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Attached pictures are of a stone I discovered in our garden after receiving a load of landscape rock, believe they cam from Colorado. This particular stone is shaped like a road apple left by a horse. It is domed with a flat side like, as I said, a road apple left by a horse. Some of the surfaces are similar to a hard gray shell; while those areas where the shell has broken away are loosely packed red, black and clear crystalyn material that crumbles easily from the stone with light touch of the finger. Any ideas?
Not all rocks that look like poop have a fecal origin. Here are a few things to consider when trying to determine whether or not you have a coprolite: 1. Location, Location, Location – If you haven’t guessed, the first and most important thing to consider is the location your rock was found. Don’t expect to find a coprolite unless you find it in geologic area/layer where other fossils are found. If you find things like bones, teeth and fish scales, or prehistoric tracks, you may just be in in luck. 2. Shape – While fecal matter can be rather free-form when exposed to the elements or when digestion issues arise, most coprolites are shaped like poo. As with modern extrusions, fossilized feces can be shaped like pellets, spirals, scrolls, logs, piles, etc. Their shape is dependent on shape of their producers intestinal and anal structure. Look for things like compaction folds and pinch marks. 3. Texture - Most coprolites are fine grained. If your specimen appears granular under magnification, it is most likely not a coprolite. There are some exceptions, such as marine creatures that feed on bottom sediments or coral. That is why knowing the location and geology of the area where it was discovered is so important. 4. Inclusions – Many times, coprolites will have visible inclusions. Things like fish scales, bone fragments, and teeth may not get fully digested, and can be visible on the surface. Some animals ingest stones for ballast or digestive purposes. These are known as gastroliths, and if present, are generally smooth. 5. Composition – Because herbivore scat tends to break a part and decompose rapidly, it rarely survives the fossilization process. So most fossil poo that is found is from carnivores. The reason for this is that their poo is usually high in calcium phosphate, the same mineral found in bone. This mineral can appear in many forms. It can be hard and dense or soft and porous. If the potential coprolite appears soft and porous, there is a quick test that is often used in the field. If you touch to stone to the tip of your tongue and it sticks, chances are, it is high in calcium phosphate and could be a coprolite. If you are not that brave, you can also touch it with wet fingers to see if it feels sticky, but this is not nearly as fun. If the calcium phosphate takes a harder, more dense form, the “lick test” won’t work. In some instances, chemical analysis is required to definitively identify the mineral composition.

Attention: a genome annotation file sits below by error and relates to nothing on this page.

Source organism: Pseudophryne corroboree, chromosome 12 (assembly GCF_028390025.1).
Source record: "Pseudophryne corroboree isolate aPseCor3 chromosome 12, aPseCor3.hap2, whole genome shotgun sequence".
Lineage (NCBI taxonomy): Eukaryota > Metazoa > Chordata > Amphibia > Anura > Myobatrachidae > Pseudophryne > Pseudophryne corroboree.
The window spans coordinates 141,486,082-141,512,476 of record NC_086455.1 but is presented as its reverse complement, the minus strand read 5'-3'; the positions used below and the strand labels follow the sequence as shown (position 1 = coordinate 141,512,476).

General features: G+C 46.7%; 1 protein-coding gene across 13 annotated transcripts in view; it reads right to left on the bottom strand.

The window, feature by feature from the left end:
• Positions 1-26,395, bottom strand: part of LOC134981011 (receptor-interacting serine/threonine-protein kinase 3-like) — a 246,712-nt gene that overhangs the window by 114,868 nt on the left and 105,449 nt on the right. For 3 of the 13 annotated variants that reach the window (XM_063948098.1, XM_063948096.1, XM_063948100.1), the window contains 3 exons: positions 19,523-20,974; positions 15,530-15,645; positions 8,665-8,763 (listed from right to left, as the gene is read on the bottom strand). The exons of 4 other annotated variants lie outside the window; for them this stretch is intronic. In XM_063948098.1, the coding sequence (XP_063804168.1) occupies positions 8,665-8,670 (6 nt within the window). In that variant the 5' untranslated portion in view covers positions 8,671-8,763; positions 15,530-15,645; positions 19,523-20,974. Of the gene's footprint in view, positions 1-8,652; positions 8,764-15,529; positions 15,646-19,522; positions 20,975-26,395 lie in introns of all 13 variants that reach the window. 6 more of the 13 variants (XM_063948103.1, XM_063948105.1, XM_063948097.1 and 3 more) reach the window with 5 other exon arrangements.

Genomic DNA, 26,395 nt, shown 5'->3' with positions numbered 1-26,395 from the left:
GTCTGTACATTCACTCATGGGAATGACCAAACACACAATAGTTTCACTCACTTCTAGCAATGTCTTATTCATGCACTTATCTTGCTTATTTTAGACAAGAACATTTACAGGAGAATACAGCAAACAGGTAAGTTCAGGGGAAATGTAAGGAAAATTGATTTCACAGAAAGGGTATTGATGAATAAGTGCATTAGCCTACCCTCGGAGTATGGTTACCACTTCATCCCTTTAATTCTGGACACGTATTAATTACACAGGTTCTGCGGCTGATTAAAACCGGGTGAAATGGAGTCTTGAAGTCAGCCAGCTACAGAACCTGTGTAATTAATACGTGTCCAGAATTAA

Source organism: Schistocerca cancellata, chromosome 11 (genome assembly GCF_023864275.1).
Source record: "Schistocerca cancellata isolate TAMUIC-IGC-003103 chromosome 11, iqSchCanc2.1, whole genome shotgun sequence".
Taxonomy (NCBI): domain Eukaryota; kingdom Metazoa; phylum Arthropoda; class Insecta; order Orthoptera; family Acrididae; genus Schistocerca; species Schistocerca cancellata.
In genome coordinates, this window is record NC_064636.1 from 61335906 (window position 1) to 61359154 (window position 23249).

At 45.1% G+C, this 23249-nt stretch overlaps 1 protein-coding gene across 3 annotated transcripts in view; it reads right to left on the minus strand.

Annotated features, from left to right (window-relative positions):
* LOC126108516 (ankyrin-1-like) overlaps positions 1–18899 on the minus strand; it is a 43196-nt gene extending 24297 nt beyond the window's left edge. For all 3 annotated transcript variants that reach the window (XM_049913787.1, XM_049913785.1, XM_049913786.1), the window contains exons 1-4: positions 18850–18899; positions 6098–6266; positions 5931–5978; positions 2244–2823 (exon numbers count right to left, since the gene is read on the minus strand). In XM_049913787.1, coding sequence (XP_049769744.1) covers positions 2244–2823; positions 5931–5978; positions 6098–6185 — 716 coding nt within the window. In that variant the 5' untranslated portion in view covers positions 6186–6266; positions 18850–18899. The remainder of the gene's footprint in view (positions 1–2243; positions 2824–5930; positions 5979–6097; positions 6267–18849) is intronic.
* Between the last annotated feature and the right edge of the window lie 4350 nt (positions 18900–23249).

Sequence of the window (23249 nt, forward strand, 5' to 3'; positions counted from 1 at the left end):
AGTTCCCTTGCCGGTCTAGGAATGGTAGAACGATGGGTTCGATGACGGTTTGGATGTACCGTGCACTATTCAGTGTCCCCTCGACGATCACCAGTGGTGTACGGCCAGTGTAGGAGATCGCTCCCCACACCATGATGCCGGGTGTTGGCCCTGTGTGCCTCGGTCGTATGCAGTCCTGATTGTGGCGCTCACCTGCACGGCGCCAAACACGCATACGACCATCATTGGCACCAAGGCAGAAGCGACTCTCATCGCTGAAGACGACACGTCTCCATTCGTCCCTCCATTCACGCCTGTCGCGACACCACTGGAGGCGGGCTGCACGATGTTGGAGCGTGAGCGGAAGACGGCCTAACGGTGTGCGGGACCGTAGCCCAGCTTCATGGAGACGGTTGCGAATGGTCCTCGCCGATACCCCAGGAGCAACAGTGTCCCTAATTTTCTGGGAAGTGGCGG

Brillweb101 posted a topic in Fossil IDI found this on Cromer beach Norfolk. It is 72.8grams 1.6 inches long Up the coast a while back a fossilised Mamouth was found surrounded by hyena droppings and I only saw a glimpse of a photo and it is similar to my find.I had a little trouble uploading photos but I hope they are enough thank you
I came upon these two things and I can't figure out what they might be. I found them in the White river formation in SD. Is it corrall? it almost has a mettalic ring when tapped, and seems alot denser than most things I pick up. Thanks for all the help!